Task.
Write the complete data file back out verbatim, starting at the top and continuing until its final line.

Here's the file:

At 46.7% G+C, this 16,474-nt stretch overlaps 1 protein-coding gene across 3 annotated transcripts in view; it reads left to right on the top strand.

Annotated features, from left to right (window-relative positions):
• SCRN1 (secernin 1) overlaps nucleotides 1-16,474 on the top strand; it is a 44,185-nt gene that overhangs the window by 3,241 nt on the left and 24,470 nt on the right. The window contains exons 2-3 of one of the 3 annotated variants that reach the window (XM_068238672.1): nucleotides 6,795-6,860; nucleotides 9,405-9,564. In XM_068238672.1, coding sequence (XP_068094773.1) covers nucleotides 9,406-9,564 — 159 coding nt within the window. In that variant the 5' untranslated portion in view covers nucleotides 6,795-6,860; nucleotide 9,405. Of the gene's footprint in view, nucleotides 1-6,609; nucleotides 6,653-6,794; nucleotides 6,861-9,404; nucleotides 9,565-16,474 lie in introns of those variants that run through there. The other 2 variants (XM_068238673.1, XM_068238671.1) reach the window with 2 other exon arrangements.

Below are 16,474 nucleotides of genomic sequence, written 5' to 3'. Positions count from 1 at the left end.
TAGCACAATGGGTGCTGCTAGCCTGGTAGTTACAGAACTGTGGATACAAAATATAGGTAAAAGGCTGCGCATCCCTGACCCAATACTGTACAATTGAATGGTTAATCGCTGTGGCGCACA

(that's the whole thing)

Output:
At 46.7% G+C, this 16,474-nt stretch overlaps 1 protein-coding gene across 3 annotated transcripts in view; it reads left to right on the top strand.

Annotated features, from left to right (window-relative positions):
• SCRN1 (secernin 1) overlaps nucleotides 1-16,474 on the top strand; it is a 44,185-nt gene that overhangs the window by 3,241 nt on the left and 24,470 nt on the right. The window contains exons 2-3 of one of the 3 annotated variants that reach the window (XM_068238672.1): nucleotides 6,795-6,860; nucleotides 9,405-9,564. In XM_068238672.1, coding sequence (XP_068094773.1) covers nucleotides 9,406-9,564 — 159 coding nt within the window. In that variant the 5' untranslated portion in view covers nucleotides 6,795-6,860; nucleotide 9,405. Of the gene's footprint in view, nucleotides 1-6,609; nucleotides 6,653-6,794; nucleotides 6,861-9,404; nucleotides 9,565-16,474 lie in introns of those variants that run through there. The other 2 variants (XM_068238673.1, XM_068238671.1) reach the window with 2 other exon arrangements.

Below are 16,474 nucleotides of genomic sequence, written 5' to 3'. Positions count from 1 at the left end.
TAGCACAATGGGTGCTGCTAGCCTGGTAGTTACAGAACTGTGGATACAAAATATAGGTAAAAGGCTGCGCATCCCTGACCCAATACTGTACAATTGAATGGTTAATCGCTGTGGCGCACA